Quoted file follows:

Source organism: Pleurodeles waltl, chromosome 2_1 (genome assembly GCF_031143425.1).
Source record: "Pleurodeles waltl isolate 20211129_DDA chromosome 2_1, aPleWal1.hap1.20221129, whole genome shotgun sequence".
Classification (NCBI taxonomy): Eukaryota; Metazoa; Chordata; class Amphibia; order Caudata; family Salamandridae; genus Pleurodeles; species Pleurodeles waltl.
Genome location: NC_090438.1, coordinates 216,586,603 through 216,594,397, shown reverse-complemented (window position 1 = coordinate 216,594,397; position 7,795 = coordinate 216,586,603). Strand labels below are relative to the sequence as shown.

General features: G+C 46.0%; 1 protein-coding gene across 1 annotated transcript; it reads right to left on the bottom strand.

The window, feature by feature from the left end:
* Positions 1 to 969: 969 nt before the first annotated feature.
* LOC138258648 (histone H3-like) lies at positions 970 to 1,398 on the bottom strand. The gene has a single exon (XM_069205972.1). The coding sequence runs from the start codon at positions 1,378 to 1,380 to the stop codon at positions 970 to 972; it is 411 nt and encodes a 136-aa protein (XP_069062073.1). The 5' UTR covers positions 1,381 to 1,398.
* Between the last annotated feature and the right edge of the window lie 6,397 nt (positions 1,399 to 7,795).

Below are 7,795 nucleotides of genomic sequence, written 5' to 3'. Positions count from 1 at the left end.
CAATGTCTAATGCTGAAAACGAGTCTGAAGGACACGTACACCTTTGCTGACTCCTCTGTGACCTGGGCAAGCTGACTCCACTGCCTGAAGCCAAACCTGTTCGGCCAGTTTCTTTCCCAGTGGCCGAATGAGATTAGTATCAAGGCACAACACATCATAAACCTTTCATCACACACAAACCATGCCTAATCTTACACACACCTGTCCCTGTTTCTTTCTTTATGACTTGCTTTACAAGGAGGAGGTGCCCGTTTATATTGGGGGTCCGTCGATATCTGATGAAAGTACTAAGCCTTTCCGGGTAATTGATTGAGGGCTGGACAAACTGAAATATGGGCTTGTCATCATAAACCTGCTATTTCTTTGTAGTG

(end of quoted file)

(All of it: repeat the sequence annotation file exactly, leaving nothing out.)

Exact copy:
Source organism: Pleurodeles waltl, chromosome 2_1 (genome assembly GCF_031143425.1).
Source record: "Pleurodeles waltl isolate 20211129_DDA chromosome 2_1, aPleWal1.hap1.20221129, whole genome shotgun sequence".
Classification (NCBI taxonomy): Eukaryota; Metazoa; Chordata; class Amphibia; order Caudata; family Salamandridae; genus Pleurodeles; species Pleurodeles waltl.
Genome location: NC_090438.1, coordinates 216,586,603 through 216,594,397, shown reverse-complemented (window position 1 = coordinate 216,594,397; position 7,795 = coordinate 216,586,603). Strand labels below are relative to the sequence as shown.

General features: G+C 46.0%; 1 protein-coding gene across 1 annotated transcript; it reads right to left on the bottom strand.

The window, feature by feature from the left end:
* Positions 1 to 969: 969 nt before the first annotated feature.
* LOC138258648 (histone H3-like) lies at positions 970 to 1,398 on the bottom strand. The gene has a single exon (XM_069205972.1). The coding sequence runs from the start codon at positions 1,378 to 1,380 to the stop codon at positions 970 to 972; it is 411 nt and encodes a 136-aa protein (XP_069062073.1). The 5' UTR covers positions 1,381 to 1,398.
* Between the last annotated feature and the right edge of the window lie 6,397 nt (positions 1,399 to 7,795).

Below are 7,795 nucleotides of genomic sequence, written 5' to 3'. Positions count from 1 at the left end.
CAATGTCTAATGCTGAAAACGAGTCTGAAGGACACGTACACCTTTGCTGACTCCTCTGTGACCTGGGCAAGCTGACTCCACTGCCTGAAGCCAAACCTGTTCGGCCAGTTTCTTTCCCAGTGGCCGAATGAGATTAGTATCAAGGCACAACACATCATAAACCTTTCATCACACACAAACCATGCCTAATCTTACACACACCTGTCCCTGTTTCTTTCTTTATGACTTGCTTTACAAGGAGGAGGTGCCCGTTTATATTGGGGGTCCGTCGATATCTGATGAAAGTACTAAGCCTTTCCGGGTAATTGATTGAGGGCTGGACAAACTGAAATATGGGCTTGTCATCATAAACCTGCTATTTCTTTGTAGTG